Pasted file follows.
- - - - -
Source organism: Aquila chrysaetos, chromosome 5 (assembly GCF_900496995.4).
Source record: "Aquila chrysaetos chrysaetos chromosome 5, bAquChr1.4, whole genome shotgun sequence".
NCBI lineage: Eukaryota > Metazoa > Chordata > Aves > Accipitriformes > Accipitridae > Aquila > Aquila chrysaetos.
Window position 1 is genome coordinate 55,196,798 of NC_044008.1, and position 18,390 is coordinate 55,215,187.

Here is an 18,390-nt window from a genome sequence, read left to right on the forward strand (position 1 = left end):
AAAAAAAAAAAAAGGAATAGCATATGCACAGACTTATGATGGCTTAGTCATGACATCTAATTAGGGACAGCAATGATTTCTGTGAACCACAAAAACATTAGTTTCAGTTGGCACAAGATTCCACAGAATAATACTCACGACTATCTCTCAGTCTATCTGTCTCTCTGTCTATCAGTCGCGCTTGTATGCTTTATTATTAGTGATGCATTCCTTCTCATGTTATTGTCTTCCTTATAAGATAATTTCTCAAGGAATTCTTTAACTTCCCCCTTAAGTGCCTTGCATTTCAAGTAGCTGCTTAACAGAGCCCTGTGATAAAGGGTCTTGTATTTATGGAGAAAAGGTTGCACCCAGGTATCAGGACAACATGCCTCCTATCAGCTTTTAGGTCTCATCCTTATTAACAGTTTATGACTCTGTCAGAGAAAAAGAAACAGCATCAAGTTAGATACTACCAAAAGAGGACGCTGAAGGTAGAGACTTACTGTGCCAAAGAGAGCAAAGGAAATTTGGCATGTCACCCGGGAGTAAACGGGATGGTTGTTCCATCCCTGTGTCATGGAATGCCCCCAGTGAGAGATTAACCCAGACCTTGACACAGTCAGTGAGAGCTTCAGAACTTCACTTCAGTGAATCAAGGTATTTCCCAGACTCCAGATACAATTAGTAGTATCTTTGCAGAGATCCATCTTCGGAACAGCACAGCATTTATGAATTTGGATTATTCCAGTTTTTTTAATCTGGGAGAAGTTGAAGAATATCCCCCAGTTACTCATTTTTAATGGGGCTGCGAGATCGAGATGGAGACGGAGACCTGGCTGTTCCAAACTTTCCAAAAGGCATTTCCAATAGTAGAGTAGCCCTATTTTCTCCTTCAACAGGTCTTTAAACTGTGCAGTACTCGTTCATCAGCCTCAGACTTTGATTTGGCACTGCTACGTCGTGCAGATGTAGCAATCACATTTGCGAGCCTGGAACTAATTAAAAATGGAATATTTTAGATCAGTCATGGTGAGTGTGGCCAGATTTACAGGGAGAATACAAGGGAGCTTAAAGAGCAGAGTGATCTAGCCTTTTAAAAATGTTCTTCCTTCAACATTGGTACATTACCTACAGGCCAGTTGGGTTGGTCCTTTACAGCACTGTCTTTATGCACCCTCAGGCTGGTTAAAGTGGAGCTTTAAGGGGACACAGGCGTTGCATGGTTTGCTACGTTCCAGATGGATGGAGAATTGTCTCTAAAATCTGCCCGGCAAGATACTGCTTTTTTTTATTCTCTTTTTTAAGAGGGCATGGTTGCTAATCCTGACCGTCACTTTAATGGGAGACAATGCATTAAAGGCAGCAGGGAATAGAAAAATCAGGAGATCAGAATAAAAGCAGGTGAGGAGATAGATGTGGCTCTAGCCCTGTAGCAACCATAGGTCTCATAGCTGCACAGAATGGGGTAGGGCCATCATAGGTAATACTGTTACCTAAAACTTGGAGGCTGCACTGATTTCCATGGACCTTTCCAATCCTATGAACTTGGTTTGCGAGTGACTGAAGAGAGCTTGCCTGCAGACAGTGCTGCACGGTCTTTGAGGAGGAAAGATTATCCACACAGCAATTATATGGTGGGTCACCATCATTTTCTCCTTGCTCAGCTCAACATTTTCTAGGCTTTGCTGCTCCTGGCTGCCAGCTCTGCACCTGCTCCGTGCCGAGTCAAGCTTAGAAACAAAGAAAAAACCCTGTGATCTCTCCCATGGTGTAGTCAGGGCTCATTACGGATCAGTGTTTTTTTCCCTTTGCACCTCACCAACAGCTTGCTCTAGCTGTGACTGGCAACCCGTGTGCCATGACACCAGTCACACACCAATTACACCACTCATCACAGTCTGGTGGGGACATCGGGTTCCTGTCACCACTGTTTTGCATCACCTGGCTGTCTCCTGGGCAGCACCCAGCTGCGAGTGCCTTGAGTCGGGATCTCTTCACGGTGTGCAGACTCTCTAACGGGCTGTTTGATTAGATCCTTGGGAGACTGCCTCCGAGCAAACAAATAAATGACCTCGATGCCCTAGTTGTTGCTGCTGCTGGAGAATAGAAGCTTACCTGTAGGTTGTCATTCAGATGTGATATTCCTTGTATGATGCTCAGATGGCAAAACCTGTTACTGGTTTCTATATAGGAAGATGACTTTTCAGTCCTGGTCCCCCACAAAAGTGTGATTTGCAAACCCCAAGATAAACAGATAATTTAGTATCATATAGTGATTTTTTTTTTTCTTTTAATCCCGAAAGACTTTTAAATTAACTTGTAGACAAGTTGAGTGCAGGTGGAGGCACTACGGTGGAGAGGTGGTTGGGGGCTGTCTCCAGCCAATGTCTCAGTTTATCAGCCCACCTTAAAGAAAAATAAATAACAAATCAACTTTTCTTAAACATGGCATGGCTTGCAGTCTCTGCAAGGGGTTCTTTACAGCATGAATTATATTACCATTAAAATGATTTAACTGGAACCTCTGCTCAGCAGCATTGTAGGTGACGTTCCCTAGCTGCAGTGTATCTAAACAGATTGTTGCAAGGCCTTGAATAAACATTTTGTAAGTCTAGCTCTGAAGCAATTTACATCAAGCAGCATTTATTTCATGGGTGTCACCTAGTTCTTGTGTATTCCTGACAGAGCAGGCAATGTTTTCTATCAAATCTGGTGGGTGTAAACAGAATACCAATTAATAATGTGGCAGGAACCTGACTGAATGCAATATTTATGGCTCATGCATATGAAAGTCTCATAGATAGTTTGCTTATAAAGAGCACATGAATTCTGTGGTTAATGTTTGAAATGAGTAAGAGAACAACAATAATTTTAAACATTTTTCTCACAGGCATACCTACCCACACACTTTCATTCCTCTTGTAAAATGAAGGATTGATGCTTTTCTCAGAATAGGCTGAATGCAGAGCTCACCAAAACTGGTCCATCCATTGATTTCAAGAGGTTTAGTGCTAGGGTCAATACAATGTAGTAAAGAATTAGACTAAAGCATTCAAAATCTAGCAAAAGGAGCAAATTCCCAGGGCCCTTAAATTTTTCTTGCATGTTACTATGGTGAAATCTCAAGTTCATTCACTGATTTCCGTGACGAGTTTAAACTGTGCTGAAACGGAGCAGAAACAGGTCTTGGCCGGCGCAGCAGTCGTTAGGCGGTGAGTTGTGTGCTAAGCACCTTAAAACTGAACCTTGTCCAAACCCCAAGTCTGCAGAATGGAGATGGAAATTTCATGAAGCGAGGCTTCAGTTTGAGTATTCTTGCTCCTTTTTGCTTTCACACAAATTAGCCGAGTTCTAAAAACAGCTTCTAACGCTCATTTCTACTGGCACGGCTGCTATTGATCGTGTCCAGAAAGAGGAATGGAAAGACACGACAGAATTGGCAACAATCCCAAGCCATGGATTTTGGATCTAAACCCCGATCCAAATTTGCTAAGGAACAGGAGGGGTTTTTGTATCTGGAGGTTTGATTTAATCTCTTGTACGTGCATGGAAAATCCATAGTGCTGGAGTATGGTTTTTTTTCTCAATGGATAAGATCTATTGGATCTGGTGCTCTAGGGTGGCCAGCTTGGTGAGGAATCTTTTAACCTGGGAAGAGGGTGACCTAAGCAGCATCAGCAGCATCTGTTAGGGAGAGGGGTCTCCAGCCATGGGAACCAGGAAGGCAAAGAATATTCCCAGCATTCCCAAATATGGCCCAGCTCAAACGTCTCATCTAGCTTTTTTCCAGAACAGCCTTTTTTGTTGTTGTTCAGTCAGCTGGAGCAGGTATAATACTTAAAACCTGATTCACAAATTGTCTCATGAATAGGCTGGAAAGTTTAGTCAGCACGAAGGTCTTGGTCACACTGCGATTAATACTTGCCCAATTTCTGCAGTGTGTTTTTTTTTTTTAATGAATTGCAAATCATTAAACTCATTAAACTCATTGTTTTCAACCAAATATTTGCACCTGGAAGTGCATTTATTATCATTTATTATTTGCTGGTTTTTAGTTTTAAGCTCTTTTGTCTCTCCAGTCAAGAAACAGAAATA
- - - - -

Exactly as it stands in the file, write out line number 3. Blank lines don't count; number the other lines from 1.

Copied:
NCBI lineage: Eukaryota > Metazoa > Chordata > Aves > Accipitriformes > Accipitridae > Aquila > Aquila chrysaetos.